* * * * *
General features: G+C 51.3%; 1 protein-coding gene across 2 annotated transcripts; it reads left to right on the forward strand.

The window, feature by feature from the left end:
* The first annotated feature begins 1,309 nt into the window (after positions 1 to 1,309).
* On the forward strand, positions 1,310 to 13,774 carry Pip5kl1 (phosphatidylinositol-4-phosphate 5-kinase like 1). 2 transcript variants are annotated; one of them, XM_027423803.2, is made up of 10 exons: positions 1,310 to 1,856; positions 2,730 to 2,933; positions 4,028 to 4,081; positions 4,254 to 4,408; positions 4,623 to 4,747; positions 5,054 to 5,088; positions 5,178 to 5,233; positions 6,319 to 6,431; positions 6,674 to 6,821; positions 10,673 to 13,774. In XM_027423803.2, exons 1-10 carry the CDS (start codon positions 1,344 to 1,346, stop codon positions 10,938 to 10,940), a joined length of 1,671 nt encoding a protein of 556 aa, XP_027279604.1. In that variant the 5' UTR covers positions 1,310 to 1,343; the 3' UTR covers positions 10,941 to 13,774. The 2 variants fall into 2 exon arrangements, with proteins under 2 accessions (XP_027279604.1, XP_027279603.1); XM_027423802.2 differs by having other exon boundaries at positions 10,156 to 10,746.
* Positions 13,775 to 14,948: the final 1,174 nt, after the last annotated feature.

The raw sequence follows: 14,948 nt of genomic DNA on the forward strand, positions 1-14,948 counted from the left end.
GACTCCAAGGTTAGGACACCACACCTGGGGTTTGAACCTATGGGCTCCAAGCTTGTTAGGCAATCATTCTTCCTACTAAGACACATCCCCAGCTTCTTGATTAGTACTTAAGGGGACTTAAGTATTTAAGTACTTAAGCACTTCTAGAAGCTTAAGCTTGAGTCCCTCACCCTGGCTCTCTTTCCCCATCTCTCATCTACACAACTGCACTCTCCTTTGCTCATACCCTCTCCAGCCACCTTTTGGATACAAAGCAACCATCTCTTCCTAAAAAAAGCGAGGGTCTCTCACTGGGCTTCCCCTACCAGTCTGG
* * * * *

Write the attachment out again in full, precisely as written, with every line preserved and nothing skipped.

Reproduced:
General features: G+C 51.3%; 1 protein-coding gene across 2 annotated transcripts; it reads left to right on the forward strand.

The window, feature by feature from the left end:
* The first annotated feature begins 1,309 nt into the window (after positions 1 to 1,309).
* On the forward strand, positions 1,310 to 13,774 carry Pip5kl1 (phosphatidylinositol-4-phosphate 5-kinase like 1). 2 transcript variants are annotated; one of them, XM_027423803.2, is made up of 10 exons: positions 1,310 to 1,856; positions 2,730 to 2,933; positions 4,028 to 4,081; positions 4,254 to 4,408; positions 4,623 to 4,747; positions 5,054 to 5,088; positions 5,178 to 5,233; positions 6,319 to 6,431; positions 6,674 to 6,821; positions 10,673 to 13,774. In XM_027423803.2, exons 1-10 carry the CDS (start codon positions 1,344 to 1,346, stop codon positions 10,938 to 10,940), a joined length of 1,671 nt encoding a protein of 556 aa, XP_027279604.1. In that variant the 5' UTR covers positions 1,310 to 1,343; the 3' UTR covers positions 10,941 to 13,774. The 2 variants fall into 2 exon arrangements, with proteins under 2 accessions (XP_027279604.1, XP_027279603.1); XM_027423802.2 differs by having other exon boundaries at positions 10,156 to 10,746.
* Positions 13,775 to 14,948: the final 1,174 nt, after the last annotated feature.

The raw sequence follows: 14,948 nt of genomic DNA on the forward strand, positions 1-14,948 counted from the left end.
GACTCCAAGGTTAGGACACCACACCTGGGGTTTGAACCTATGGGCTCCAAGCTTGTTAGGCAATCATTCTTCCTACTAAGACACATCCCCAGCTTCTTGATTAGTACTTAAGGGGACTTAAGTATTTAAGTACTTAAGCACTTCTAGAAGCTTAAGCTTGAGTCCCTCACCCTGGCTCTCTTTCCCCATCTCTCATCTACACAACTGCACTCTCCTTTGCTCATACCCTCTCCAGCCACCTTTTGGATACAAAGCAACCATCTCTTCCTAAAAAAAGCGAGGGTCTCTCACTGGGCTTCCCCTACCAGTCTGG